Daniel Hirshleifer reports:
''You know a game series has finally made it when it gets a corporate sponsorship. Of course, with most of the game publishers being a part of one mega-conglomerate or another, perhaps that's not as big of a deal as it sounds. But when a series like Guitar Hero starts signing worldwide superstar bands to be featured in their own games, you know that the title has become a massive hit. And so Guitar Hero introduces us to what will be the first of many licensed band specific games: Guitar Hero Aerosmith.
Guitar Hero Aerosmith is not a sequel to Guitar Hero III: Legends of Rock. It is, at best, an expansion pack, and, at worst, a shameless money grab. I wouldn't be so disparaging if the game wasn't listed at full price ($59.99) while offering only 31 tracks and 10 bonus songs (most of which aren't worth your time, as I will explain later). Also, the developers at Neversoft took almost no time to address the various blunders that marred the last Guitar Hero game and made it such an inferior entry in the series.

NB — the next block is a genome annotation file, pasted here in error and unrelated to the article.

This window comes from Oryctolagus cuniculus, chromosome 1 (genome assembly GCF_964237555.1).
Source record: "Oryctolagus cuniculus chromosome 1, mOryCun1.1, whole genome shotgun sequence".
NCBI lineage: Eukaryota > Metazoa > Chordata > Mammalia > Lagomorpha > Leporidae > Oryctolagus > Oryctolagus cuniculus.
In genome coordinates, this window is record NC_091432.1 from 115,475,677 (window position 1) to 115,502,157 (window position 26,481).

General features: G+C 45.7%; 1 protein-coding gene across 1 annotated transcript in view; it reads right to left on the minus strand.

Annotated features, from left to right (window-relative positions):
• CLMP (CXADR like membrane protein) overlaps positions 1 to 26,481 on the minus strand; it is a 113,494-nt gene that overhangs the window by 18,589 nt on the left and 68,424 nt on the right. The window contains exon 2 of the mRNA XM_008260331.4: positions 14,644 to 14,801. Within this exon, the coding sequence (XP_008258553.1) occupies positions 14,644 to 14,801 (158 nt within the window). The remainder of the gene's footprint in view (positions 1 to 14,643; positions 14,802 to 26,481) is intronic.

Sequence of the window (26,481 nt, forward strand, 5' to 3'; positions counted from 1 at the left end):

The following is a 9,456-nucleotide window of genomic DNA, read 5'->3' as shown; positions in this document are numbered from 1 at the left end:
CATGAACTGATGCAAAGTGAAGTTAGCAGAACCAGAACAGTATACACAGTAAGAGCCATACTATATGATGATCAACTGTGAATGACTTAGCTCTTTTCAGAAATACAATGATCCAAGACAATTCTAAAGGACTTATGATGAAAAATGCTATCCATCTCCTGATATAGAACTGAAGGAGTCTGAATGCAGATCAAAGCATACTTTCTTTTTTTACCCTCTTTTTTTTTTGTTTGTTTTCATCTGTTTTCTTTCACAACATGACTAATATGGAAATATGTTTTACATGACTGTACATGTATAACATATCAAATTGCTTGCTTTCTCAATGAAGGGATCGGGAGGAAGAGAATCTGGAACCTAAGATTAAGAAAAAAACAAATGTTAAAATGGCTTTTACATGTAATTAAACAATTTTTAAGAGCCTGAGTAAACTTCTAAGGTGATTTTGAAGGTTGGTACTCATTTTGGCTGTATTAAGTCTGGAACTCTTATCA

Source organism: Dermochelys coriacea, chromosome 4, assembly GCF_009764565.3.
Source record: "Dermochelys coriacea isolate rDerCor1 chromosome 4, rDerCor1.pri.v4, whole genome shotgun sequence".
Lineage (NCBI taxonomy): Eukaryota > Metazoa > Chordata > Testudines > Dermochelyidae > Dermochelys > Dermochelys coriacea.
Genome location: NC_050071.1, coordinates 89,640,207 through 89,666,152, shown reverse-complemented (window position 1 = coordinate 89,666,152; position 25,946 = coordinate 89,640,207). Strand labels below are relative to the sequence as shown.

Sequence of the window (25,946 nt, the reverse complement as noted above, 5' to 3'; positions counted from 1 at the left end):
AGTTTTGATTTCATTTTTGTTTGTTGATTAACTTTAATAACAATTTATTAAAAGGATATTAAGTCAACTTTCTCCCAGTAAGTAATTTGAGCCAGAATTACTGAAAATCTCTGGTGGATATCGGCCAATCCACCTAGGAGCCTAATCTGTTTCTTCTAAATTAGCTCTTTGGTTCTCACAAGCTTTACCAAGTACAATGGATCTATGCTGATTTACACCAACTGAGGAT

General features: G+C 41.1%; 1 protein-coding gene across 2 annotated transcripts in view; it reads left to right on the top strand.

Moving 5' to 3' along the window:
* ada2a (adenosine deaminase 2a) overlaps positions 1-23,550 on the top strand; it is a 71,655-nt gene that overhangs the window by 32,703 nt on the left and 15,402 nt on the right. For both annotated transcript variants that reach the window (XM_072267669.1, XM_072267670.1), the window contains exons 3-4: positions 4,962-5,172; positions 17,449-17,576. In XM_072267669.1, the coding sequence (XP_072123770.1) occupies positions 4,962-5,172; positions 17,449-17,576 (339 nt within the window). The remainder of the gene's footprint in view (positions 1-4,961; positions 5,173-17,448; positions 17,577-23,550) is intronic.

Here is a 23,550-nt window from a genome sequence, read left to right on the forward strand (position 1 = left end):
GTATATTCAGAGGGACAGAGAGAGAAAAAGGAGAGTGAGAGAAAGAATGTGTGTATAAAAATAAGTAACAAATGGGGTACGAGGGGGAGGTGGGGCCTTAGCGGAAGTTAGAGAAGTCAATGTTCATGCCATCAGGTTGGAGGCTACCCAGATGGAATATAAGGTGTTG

Guitar Hero Aerosmith has six venues, each of which the real band actually played in at one point. Each venue is introduced by the band, who reminisces for roughly 30 seconds before you're catapulted into the set. Now, I enjoy Aerosmith, but I'm by no means an expert on the band, and the members kept referring to events that sounded infinitely more interesting than the high school they played their first show at. It's a shame Neversoft didn't give the band a little more time to talk about their own history.''